You Can Actually Taste The Difference Between Regular And Grass-Fed Butter

Butter is one of the essential groceries that you can find in most people's fridges. Although it's a relatively simple product, you might be surprised by the dramatic differences in taste, texture, and appearance when comparing two sticks of butter made from different milk sources. A prime example of this is the contrast between the standard butter found in most grocery stores and the butter made from milk produced by grass-fed cows.

Grass-fed butter, as the name suggests, comes from cows that grazed on grass. In contrast, regular butter is made from milk produced by cows that are typically fed grains. A grass-only diet for the cow leads to butter with a creamier consistency and a richer, more unique flavor. So unique, in fact, that you can taste the difference. When you try grass-fed butter, you'll find subtle herbal notes that clearly set it apart from regular butter, which tastes more like whole milk with a hint of maltiness. Some even describe it as having hints of fresh green vegetables!

So, whether you're baking with it or using it for your white wine sauteed mushrooms, you can count on grass-fed butter to give your palate a nice, flavorful surprise. Beyond taste, you can also distinguish these two types of butter by their colors. Regular butter is milky white, while grass-fed butter is yellow thanks to its higher beta-carotene content — the same compound that gives carrots their orange color.

Are there any health benefits to choosing grass-fed butter?

There are plenty of health benefits to grass-fed butter over standard butter! Not only does it offer more complex flavors but it also comes with a hefty dose of vitamins and minerals. The rich beta-carotene that gives grass-fed butter its color is also a precursor of Vitamin A, which is essential for keeping your eyes healthy. Additionally, it's a good source of calcium and phosphorus, which are excellent for your bones.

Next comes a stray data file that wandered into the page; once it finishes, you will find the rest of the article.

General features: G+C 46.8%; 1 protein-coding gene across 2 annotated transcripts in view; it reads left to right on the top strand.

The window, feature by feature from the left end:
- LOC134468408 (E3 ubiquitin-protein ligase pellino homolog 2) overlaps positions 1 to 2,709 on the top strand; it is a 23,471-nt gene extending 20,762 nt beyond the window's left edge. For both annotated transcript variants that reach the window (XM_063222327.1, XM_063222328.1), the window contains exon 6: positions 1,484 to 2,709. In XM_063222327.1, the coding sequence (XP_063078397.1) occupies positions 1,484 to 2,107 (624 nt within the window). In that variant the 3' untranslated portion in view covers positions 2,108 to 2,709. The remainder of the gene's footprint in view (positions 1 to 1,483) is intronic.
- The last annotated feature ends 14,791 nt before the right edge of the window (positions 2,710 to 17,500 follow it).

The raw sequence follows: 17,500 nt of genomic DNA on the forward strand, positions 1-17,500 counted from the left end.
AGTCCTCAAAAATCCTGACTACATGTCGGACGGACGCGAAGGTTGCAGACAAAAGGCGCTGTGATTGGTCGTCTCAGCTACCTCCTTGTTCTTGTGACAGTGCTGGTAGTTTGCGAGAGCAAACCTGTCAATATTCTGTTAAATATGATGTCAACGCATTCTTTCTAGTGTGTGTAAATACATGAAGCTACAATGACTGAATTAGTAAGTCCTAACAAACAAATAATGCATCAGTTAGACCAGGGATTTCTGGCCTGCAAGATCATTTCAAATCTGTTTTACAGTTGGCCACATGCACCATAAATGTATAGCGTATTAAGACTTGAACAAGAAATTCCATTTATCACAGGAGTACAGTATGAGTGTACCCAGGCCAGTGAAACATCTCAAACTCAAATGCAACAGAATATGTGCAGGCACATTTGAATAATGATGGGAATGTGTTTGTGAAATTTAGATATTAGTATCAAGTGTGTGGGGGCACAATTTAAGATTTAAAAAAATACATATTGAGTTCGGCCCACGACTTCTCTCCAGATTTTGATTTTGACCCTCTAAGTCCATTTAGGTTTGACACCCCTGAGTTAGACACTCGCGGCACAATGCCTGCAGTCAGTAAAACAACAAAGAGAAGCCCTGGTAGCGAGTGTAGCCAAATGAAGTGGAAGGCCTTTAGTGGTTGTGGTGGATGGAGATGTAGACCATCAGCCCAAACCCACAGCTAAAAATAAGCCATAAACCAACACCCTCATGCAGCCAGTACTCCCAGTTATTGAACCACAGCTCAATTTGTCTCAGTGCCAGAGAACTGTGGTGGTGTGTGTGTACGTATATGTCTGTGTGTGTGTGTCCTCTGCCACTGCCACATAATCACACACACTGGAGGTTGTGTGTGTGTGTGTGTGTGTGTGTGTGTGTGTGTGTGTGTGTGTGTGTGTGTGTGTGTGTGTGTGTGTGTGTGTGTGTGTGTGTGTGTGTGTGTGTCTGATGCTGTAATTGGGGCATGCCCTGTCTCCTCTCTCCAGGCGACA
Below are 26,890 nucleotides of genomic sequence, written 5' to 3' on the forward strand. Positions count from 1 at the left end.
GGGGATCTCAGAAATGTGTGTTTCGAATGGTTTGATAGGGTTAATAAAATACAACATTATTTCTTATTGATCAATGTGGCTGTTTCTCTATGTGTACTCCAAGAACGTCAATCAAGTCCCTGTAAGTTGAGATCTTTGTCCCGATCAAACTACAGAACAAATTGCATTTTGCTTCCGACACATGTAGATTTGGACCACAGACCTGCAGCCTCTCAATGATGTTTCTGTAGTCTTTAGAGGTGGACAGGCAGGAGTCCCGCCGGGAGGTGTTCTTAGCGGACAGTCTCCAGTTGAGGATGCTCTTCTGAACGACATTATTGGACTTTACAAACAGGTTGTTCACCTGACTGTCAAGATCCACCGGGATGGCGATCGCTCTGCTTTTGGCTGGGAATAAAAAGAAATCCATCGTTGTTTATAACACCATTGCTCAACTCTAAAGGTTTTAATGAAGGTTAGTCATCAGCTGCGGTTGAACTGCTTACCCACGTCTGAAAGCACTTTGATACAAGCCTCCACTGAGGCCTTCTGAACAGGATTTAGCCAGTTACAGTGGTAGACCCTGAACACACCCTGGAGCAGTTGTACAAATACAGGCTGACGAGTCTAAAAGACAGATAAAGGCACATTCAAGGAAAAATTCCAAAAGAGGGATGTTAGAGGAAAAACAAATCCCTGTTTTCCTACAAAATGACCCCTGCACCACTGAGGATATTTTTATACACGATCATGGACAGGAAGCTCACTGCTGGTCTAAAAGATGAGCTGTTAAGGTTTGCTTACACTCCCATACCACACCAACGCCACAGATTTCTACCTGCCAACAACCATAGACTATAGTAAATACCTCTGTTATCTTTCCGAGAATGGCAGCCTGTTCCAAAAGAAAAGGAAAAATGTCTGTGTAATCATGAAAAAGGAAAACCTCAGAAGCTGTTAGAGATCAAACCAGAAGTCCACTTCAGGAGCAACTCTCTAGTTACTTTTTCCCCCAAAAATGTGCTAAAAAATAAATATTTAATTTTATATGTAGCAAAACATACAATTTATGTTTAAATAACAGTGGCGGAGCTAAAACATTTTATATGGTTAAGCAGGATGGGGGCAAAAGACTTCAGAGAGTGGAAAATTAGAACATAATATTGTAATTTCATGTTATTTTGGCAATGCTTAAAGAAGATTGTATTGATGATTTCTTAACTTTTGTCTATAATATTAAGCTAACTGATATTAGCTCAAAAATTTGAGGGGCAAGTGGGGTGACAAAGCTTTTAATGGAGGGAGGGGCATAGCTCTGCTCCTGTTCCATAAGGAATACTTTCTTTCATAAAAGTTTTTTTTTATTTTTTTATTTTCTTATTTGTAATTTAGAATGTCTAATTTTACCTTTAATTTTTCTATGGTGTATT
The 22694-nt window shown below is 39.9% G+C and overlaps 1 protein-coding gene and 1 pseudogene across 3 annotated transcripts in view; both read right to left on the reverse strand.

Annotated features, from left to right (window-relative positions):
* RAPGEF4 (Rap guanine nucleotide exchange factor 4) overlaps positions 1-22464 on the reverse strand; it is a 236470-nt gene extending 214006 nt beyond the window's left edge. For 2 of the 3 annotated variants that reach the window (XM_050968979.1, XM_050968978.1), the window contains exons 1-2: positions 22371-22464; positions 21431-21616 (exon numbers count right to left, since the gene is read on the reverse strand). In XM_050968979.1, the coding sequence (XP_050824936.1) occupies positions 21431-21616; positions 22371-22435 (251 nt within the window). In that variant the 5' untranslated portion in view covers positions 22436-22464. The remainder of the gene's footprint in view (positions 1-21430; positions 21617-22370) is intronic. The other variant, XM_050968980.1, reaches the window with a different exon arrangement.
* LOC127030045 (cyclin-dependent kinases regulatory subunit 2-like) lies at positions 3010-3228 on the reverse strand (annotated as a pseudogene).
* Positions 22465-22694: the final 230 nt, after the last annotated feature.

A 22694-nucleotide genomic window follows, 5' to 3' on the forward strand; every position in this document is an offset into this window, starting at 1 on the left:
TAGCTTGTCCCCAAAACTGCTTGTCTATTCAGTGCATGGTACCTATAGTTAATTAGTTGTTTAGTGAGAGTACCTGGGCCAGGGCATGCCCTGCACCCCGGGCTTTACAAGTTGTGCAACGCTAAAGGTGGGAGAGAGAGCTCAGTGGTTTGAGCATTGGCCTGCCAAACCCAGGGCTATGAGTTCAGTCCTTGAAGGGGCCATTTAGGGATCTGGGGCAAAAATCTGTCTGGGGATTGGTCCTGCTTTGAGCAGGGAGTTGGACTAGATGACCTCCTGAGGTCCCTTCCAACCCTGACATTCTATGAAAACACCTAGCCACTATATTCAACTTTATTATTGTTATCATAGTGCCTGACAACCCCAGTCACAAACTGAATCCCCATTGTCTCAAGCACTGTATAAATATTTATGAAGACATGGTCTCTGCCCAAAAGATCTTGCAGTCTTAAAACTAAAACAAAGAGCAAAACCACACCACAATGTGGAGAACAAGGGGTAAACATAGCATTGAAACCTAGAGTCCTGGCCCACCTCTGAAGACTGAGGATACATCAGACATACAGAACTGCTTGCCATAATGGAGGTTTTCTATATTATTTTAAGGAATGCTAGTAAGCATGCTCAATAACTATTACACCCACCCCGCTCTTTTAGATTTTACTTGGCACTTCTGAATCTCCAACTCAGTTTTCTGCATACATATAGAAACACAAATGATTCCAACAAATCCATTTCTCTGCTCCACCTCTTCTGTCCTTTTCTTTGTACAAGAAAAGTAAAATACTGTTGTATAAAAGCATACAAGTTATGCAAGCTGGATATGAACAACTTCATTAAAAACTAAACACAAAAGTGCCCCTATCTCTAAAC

Grass-fed butter is plentiful in unsaturated fats, especially omega-3 fatty acids. The National Institutes of Health note that Omega-3s play a key role in your health by maintaining your cells, providing energy, and boosting your immune system. Plus, they might help shield you from heart disease. Another beneficial fat in grass-fed butter is conjugated linoleic acid (CLA), which has a potential link to reducing the risk of heart diseases, as per a study in the Journal of the American Heart Association.

However, it's important to keep in mind that grass-fed butter still contains a significant amount of saturated fat, which should only be consumed in moderation. If you're looking to build a heart-healthy diet, the Mayo Clinic suggests incorporating more olive oil (which is richer in helpful monounsaturated fats) into your diet rather than relying heavily on butter, whether grass-fed or not.